International efforts to prevent nuclear terrorism have entered a dangerous new era. There is growing uncertainty about how terrorist threats are evolving, and it is increasingly unclear if nuclear security protections against them will keep pace. If improvements to nuclear security do not adapt to these threats, the risk of nuclear terrorism will grow.

In their new report, “Revitalizing Nuclear Security in an Era of Uncertainty,” Matthew Bunn, Nickolas Roth, and William Tobey document the global community’s continuing steps to improve security for weapons-usable nuclear material in five areas that are key to nuclear security: broad protection against the full range of realistic threats; comprehensive programs to protect against insider threats; strong security cultures within nuclear organizations; realistic assessment and testing of security systems; and consolidation of weapons-usable nuclear materials. 

The report, from the Belfer Center for Science and International Affairs’ Project on Managing the Atom, shows that there has been important progress, but there is significant work to be done. Not all nuclear facilities are protected against all plausible threats; many do not have comprehensive, multilayered defenses against insiders; some nuclear security systems are not exposed regularly to rigorous vulnerability assessments and testing; the culture within many nuclear organizations is still not focused sufficiently on security; and nuclear materials remain in far too many locations.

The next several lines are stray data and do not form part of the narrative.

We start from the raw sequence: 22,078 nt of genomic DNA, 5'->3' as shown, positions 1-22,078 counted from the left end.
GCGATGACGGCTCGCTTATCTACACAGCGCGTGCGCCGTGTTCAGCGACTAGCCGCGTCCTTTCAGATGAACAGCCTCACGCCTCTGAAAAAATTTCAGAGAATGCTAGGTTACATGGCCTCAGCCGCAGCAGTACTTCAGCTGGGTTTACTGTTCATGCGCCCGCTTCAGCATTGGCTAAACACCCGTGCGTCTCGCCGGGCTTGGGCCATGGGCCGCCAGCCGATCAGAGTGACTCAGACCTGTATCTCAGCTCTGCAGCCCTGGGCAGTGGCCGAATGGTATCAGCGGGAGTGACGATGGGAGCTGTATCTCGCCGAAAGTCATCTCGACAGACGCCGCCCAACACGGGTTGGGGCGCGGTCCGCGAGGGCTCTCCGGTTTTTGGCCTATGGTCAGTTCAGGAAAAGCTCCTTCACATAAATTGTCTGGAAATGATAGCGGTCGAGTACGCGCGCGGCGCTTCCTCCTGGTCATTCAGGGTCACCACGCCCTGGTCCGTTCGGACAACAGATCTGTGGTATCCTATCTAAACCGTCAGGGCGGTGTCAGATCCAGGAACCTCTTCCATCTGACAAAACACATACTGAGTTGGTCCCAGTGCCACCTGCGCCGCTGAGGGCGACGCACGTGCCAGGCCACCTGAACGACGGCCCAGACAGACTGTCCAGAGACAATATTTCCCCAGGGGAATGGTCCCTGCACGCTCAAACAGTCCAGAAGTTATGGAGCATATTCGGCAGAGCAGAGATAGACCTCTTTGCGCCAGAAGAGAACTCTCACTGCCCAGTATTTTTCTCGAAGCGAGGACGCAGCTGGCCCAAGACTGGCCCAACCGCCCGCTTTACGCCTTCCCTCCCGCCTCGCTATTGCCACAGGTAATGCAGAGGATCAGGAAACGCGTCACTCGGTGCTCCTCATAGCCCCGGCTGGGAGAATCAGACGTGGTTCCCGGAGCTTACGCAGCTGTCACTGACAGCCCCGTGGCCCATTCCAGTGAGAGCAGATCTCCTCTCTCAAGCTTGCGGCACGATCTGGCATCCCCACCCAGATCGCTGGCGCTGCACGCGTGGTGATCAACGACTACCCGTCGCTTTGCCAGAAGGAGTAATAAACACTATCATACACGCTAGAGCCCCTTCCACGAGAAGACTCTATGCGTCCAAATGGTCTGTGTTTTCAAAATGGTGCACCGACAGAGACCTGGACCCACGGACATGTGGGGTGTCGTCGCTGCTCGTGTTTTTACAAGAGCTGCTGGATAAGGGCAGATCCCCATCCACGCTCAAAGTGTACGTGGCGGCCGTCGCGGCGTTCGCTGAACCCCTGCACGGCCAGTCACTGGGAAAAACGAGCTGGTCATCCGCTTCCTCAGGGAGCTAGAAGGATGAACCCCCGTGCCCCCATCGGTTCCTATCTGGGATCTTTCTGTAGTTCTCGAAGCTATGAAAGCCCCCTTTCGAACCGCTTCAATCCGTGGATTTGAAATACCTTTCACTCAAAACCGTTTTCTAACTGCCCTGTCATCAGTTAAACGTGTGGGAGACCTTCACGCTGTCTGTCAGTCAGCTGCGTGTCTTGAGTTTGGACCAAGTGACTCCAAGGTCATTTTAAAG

The authors warn that, despite the need for stronger nuclear security, momentum is slowing. Budgets for U.S. programs that secure nuclear materials around the world have been declining for nearly a decade. International institutions have not made strengthening nuclear security a priority as many once hoped they would. Nuclear security cooperation between the United States and Russia, the countries with the world’s largest nuclear complexes, has almost completely lapsed.

The report provides recommendations for reducing complacency about the threat of nuclear terrorism; strengthening nuclear security implementation on the ground in five key areas; bolstering frameworks for nuclear security cooperation; and fostering and sustaining nuclear security leadership.